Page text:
Germany Government and Politics
According to AllCityCodes.com, Germany is a parliamentary- democratic federal state. The head of state is the president, who primarily plays a constitutional role. The executive power is in fact with the Chancellor (Bundeskanzler) and the government.
The country’s legislative assembly is the Bundestag. 598 representatives are elected for a term of 4 years by universal suffrage. Half are elected by a majority vote in individual circuits; the other half in ratio choices.
Constitution and political system
Reference: Germany Flag Meaning
In 1990, Germany was brought together after being split in two since the Second World War. Also see AbbreviationFinder for abbreviation of GM and its meanings of Germany. What happened formally at the gathering was that the five re-established East German states entered the Federal Republic of Germany – the old West Germany. The old West German Constitution (Grundgesetz) of 1949 thus became the constitution for the whole of Germany. This constitution is based on the traditions of the liberal constitution of 1848-1849, but also takes into account Otto von Bismarck’s constitution of 1871 and the Weimar constitution of 1919.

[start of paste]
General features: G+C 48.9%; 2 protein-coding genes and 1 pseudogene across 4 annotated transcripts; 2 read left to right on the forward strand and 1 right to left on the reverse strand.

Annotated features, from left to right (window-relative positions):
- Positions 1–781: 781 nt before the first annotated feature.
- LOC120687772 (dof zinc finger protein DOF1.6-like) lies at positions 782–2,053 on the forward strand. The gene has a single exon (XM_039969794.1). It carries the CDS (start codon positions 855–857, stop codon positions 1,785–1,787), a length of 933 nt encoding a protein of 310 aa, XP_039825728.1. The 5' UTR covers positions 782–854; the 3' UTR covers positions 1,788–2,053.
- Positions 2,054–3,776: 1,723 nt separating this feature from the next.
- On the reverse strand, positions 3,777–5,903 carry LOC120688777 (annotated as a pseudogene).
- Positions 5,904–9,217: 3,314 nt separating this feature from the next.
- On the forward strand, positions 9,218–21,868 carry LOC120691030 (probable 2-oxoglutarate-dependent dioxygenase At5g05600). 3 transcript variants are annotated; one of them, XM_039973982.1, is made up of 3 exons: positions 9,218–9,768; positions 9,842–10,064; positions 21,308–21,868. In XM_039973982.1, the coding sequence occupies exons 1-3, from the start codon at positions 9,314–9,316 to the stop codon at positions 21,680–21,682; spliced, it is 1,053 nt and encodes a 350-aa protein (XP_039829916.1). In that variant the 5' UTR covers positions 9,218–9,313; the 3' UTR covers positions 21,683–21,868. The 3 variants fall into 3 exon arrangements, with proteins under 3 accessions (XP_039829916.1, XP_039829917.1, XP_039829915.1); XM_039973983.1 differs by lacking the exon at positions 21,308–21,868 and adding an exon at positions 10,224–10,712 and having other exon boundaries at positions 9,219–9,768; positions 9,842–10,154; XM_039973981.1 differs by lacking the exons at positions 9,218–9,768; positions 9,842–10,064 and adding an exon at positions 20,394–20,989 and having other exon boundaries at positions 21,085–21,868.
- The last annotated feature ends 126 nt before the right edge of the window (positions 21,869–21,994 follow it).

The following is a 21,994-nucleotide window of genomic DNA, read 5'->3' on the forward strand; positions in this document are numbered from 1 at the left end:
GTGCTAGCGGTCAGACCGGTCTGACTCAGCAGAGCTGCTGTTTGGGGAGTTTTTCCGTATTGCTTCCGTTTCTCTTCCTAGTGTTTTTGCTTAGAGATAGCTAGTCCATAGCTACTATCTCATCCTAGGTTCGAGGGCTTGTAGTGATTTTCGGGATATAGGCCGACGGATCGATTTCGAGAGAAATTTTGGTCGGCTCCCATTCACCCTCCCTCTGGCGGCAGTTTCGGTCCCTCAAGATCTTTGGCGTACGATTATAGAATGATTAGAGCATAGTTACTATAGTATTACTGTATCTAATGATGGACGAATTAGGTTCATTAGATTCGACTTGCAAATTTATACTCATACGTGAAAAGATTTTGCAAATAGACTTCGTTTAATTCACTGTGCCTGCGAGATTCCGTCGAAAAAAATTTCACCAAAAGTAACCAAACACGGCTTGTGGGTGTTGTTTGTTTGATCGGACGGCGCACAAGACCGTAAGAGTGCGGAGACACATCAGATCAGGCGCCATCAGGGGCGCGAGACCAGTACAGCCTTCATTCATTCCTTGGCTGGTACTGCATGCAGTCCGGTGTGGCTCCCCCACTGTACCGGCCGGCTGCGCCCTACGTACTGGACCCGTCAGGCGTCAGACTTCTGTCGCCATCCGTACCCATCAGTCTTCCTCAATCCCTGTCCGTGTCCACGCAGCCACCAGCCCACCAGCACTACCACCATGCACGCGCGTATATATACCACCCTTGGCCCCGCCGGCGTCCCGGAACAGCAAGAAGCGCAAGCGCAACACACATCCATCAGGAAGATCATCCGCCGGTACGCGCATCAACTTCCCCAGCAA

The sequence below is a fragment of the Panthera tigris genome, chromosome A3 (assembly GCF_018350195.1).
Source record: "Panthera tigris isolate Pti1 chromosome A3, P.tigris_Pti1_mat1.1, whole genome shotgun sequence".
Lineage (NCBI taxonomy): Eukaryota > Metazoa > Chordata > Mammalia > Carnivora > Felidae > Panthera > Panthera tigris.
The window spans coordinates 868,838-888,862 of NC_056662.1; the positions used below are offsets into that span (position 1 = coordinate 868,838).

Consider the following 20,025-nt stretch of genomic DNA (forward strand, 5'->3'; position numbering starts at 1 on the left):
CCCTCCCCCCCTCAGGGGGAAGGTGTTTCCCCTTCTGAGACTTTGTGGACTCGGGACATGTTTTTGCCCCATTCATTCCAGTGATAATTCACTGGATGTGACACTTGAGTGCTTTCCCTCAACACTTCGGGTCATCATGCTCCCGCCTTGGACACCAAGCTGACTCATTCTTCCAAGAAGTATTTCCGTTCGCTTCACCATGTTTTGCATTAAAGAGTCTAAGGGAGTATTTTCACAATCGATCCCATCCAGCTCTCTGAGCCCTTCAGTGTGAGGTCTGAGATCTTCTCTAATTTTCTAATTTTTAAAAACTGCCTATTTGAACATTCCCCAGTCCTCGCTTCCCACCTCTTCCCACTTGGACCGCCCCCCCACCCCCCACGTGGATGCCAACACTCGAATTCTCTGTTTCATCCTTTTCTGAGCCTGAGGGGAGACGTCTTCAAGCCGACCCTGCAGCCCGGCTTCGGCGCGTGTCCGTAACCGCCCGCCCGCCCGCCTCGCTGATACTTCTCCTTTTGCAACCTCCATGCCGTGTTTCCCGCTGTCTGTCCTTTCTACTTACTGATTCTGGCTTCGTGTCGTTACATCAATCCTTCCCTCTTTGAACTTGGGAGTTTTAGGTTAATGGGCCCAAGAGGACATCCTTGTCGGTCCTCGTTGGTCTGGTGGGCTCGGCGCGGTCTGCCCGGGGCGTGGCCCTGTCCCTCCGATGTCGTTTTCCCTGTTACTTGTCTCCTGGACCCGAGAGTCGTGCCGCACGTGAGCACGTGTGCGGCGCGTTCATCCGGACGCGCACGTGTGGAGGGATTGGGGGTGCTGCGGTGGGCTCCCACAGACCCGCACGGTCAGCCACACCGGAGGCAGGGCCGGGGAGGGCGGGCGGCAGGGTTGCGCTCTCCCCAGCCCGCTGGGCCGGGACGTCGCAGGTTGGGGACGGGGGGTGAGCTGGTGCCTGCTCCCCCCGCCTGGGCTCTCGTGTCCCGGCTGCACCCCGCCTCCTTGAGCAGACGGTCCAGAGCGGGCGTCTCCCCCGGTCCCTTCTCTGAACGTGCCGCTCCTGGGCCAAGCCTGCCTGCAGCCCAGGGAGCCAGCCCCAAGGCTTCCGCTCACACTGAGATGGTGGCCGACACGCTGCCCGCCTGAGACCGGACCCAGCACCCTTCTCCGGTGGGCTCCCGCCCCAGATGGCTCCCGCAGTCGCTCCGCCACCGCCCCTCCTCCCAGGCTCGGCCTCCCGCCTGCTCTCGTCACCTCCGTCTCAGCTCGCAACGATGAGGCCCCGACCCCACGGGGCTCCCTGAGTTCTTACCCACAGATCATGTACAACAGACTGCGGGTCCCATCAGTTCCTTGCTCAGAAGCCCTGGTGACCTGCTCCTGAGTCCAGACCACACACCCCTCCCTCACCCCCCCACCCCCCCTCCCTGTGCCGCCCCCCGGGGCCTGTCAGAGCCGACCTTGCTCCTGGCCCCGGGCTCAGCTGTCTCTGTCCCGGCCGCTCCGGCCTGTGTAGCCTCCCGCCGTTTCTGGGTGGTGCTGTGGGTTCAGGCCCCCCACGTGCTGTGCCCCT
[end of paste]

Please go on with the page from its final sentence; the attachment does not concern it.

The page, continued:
Under the Constitution, Germany is a parliamentary-democratic federal state. The head of state, the president, is elected for five years by the Federal Assembly, an assembly consisting of the members of the Bundestag and an equal number of people elected by the state parliaments. The president can be re-elected once and primarily plays a constitutional role.
The executive power lies with the Chancellor (Federal Chancellor) and the government. The Chancellor is elected by the Bundestag, on the proposal of the President. He or she must have an absolute majority. The chancellor can only be shared through a so-called constructive distrust vote, that is, by choosing a new chancellor while giving the other distrust. If the Chancellor requests a vote of no confidence and does not receive it, and the Bundestag within 21 days fails to elect a new Chancellor, the Chancellor may ask the President to dissolve the Bundestag and print new elections. These provisions shall secure the position of the Chancellor.
The other government is appointed by the president on a proposal from the chancellor. The Chancellor has the right to draw the guidelines for government policy under the Constitution. The chancellor thus also has the decisive word in case of disagreement between the ministers. The many strong and long-standing chancellors have helped to give authority to the chancellor’s office and government.